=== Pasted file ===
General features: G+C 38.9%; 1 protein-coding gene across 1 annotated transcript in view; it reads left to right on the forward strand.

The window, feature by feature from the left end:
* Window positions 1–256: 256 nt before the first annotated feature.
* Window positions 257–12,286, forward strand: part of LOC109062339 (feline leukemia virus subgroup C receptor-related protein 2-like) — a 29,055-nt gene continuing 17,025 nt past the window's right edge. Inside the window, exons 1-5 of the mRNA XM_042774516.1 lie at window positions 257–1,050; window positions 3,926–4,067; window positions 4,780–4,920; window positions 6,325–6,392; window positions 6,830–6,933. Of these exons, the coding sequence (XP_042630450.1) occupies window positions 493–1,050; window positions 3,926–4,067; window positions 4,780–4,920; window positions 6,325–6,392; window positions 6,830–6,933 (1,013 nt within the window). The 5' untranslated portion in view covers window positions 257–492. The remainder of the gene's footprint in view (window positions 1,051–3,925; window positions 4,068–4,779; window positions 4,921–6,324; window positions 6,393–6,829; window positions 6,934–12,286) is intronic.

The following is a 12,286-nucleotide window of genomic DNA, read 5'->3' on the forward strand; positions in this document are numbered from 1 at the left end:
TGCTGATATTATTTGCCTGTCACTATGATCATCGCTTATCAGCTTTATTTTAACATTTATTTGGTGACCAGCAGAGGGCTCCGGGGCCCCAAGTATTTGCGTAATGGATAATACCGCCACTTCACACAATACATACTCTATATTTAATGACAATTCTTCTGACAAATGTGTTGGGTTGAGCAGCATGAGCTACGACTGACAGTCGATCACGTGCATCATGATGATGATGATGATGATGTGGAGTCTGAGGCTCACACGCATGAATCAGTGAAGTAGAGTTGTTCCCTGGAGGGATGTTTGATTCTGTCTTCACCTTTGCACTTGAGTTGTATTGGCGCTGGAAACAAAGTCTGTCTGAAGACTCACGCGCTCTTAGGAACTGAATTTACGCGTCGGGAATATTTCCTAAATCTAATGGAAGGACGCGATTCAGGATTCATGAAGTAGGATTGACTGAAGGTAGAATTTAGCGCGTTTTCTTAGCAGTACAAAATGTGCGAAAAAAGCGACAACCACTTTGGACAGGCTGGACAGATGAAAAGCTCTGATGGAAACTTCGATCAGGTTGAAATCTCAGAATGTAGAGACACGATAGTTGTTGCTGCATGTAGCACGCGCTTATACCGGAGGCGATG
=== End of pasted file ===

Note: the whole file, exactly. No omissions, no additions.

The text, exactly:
General features: G+C 38.9%; 1 protein-coding gene across 1 annotated transcript in view; it reads left to right on the forward strand.

The window, feature by feature from the left end:
* Window positions 1–256: 256 nt before the first annotated feature.
* Window positions 257–12,286, forward strand: part of LOC109062339 (feline leukemia virus subgroup C receptor-related protein 2-like) — a 29,055-nt gene continuing 17,025 nt past the window's right edge. Inside the window, exons 1-5 of the mRNA XM_042774516.1 lie at window positions 257–1,050; window positions 3,926–4,067; window positions 4,780–4,920; window positions 6,325–6,392; window positions 6,830–6,933. Of these exons, the coding sequence (XP_042630450.1) occupies window positions 493–1,050; window positions 3,926–4,067; window positions 4,780–4,920; window positions 6,325–6,392; window positions 6,830–6,933 (1,013 nt within the window). The 5' untranslated portion in view covers window positions 257–492. The remainder of the gene's footprint in view (window positions 1,051–3,925; window positions 4,068–4,779; window positions 4,921–6,324; window positions 6,393–6,829; window positions 6,934–12,286) is intronic.

The following is a 12,286-nucleotide window of genomic DNA, read 5'->3' on the forward strand; positions in this document are numbered from 1 at the left end:
TGCTGATATTATTTGCCTGTCACTATGATCATCGCTTATCAGCTTTATTTTAACATTTATTTGGTGACCAGCAGAGGGCTCCGGGGCCCCAAGTATTTGCGTAATGGATAATACCGCCACTTCACACAATACATACTCTATATTTAATGACAATTCTTCTGACAAATGTGTTGGGTTGAGCAGCATGAGCTACGACTGACAGTCGATCACGTGCATCATGATGATGATGATGATGATGTGGAGTCTGAGGCTCACACGCATGAATCAGTGAAGTAGAGTTGTTCCCTGGAGGGATGTTTGATTCTGTCTTCACCTTTGCACTTGAGTTGTATTGGCGCTGGAAACAAAGTCTGTCTGAAGACTCACGCGCTCTTAGGAACTGAATTTACGCGTCGGGAATATTTCCTAAATCTAATGGAAGGACGCGATTCAGGATTCATGAAGTAGGATTGACTGAAGGTAGAATTTAGCGCGTTTTCTTAGCAGTACAAAATGTGCGAAAAAAGCGACAACCACTTTGGACAGGCTGGACAGATGAAAAGCTCTGATGGAAACTTCGATCAGGTTGAAATCTCAGAATGTAGAGACACGATAGTTGTTGCTGCATGTAGCACGCGCTTATACCGGAGGCGATG